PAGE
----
For these ensuing years, I have served in a hospitable space among the American Baptists and alongside the CBF. I give thanks for this welcome, and I am grateful for the ways the wider Baptist identity continues to become more inclusive of its daughters.

“Dr. Molly Marshall was a favorite speaker in the Hamrick Lectures held at First Baptist Church in Charleston, SC. Her’s is a voice I always turn to for guidance.

Tags: , , ,

Hear What God Is Saying to the Church – Dr. Monty Knight

Glenn Hinson taught me how to read a book–any book–ethically (fairly). Did he teach you the same?Hinson said that for any book to be read ethically, it must be read in its own context, e.g. (speaking metaphorically) a love note is not a shopping list, nor a shopping list a love note.

At Circular, the ascription at the end of the scripture reading used to be, “Hear what God is saying to the Church.” Which, as you know, is partly true, since the Hebrew Bible (Jesus’ Bible) is Israel’s book, written and edited by, to, for, from and out of the life of ancient Israel. And again, as you know, both testaments (unless one is a Marcionite) are the Church’s book (anthological as they may be), the New Testament (the witness to faith of the first Christians) having been written, edited and canonized likewise by, to, for, from and out of the life of the Church between the first and fourth centuries C.E. When Susan Dunn or Bert Keller have preached in recent years, they have used as an ascription to the scripture reading, the UCC mantra: “Listen! God is still speaking.” Which (as I’ve just noted) is a less ambiguous ascription than “Hear what God is saying to the church.”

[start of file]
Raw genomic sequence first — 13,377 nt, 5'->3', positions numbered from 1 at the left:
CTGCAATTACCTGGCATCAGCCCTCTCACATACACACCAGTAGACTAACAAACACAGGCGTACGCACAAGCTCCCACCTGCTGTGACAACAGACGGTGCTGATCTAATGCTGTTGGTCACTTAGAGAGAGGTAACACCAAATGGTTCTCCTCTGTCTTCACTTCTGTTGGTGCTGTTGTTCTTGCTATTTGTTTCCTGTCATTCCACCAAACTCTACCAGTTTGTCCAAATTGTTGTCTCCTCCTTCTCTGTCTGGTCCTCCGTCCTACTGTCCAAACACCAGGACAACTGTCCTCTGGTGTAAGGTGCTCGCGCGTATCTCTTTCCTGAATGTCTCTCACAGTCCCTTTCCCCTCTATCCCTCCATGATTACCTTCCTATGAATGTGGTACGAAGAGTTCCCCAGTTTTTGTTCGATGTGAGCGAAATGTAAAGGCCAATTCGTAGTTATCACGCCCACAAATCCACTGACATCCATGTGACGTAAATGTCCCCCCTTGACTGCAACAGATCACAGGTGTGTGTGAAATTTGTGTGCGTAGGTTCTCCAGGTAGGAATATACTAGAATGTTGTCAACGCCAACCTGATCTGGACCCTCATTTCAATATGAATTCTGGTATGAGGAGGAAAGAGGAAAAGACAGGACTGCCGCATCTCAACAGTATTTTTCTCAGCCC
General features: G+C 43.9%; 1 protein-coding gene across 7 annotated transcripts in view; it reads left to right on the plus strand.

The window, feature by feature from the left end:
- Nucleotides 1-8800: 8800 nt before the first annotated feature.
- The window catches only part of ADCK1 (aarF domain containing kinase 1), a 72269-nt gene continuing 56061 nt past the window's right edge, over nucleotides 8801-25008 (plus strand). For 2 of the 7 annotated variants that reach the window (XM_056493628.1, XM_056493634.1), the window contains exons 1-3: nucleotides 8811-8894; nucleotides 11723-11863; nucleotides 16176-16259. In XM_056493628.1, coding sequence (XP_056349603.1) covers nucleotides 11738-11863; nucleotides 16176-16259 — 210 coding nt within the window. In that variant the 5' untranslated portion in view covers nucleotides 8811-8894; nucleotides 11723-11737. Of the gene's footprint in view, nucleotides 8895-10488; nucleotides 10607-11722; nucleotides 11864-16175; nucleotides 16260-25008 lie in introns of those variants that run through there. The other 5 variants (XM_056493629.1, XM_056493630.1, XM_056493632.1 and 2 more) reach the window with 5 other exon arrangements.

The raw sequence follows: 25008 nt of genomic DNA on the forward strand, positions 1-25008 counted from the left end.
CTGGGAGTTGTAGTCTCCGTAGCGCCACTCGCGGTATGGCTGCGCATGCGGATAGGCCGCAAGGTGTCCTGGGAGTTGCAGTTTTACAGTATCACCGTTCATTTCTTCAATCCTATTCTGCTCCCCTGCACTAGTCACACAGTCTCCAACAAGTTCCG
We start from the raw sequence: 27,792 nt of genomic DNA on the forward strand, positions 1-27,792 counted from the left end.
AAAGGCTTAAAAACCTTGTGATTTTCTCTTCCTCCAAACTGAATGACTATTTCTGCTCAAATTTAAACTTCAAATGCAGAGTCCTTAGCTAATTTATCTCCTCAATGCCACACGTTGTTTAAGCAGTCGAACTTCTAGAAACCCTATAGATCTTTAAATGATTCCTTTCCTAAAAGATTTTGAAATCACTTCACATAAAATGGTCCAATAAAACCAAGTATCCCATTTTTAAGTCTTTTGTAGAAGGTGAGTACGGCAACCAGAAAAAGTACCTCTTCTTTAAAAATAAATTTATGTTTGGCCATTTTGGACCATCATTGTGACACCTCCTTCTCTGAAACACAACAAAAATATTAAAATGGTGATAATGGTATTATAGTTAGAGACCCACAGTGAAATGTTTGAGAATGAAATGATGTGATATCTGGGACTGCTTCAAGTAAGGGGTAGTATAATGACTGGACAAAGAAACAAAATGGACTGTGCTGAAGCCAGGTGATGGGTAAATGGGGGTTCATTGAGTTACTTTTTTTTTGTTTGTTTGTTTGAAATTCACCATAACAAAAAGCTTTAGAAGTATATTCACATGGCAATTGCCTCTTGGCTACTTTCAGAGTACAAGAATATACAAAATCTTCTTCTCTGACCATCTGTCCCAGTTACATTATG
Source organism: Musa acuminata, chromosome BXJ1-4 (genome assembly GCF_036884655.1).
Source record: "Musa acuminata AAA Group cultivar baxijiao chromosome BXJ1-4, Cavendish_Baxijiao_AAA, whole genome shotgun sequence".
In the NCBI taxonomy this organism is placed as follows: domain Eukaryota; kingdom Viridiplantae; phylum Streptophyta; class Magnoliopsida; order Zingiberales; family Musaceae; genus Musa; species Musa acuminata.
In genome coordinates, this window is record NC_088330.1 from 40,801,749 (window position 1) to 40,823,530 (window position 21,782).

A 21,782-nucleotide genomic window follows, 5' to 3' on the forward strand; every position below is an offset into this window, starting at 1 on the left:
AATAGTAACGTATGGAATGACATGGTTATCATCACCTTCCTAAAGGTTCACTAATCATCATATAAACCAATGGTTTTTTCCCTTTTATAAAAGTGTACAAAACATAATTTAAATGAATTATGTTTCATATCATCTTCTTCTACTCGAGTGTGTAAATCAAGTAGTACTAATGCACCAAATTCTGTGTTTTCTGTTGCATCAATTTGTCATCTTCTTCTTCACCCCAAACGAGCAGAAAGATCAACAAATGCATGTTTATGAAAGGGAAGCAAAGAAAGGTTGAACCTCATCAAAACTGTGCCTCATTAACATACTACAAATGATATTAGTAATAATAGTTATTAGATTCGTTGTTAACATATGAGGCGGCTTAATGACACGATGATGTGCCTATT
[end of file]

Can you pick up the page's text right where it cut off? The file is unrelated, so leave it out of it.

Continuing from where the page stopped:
In recent years, the ascription has been changed (by whom?) to “Hear the wisdom in the words.” Which is, of course, likely so, since there is apparently, if not obviously valuable, important wisdom in the Bible. Most precisely, as you know, in the books of Proverbs, Ecclesiastes and the Song of Songs, commonly referred to as “wisdom literature.” Which Bert Keller once termed “ancient psychology.”  Except there is also considerable wisdom in many other literary sources. Which raises the question (in this case, for “wisdom” purposes), what’s the difference between the Bible and The Brothers Karamazov or To Kill a Mockingbird, or the poetry of a Hopkins or an Eliot? Not unlike Shel Silverstein’s The Giving Tree, much of Dr. Seuss or C.S. Lewis’ Narnia Chronicles, most readers would likely consider such works notably “wise” as well.